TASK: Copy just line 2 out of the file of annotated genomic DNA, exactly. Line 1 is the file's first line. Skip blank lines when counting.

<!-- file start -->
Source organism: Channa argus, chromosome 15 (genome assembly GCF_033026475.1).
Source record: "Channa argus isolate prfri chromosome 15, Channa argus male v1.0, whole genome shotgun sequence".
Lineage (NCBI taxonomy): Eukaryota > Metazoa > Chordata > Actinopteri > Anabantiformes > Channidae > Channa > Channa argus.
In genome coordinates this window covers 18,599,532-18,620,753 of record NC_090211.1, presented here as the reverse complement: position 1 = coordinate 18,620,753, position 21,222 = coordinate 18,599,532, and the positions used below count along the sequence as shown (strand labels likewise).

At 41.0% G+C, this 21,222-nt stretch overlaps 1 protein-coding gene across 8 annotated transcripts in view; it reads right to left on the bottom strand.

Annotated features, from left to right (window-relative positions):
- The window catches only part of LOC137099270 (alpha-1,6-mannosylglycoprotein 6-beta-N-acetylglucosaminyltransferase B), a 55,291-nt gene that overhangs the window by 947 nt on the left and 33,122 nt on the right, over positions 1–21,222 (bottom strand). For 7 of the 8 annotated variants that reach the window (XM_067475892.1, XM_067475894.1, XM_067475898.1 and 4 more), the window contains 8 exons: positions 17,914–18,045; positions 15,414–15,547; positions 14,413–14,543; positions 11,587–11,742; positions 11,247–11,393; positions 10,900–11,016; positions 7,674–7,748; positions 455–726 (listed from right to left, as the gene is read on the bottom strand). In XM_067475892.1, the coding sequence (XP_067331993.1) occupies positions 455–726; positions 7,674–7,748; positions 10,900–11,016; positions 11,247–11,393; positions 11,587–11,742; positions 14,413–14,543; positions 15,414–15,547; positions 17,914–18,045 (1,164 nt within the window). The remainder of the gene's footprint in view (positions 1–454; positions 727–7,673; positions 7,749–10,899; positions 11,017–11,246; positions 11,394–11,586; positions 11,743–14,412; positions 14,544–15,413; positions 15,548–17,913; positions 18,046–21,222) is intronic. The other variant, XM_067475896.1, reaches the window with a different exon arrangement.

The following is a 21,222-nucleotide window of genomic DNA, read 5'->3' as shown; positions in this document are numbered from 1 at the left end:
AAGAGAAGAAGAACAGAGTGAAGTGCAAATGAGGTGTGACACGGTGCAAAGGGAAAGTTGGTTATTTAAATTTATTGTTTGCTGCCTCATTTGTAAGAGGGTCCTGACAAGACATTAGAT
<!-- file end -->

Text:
Source record: "Channa argus isolate prfri chromosome 15, Channa argus male v1.0, whole genome shotgun sequence".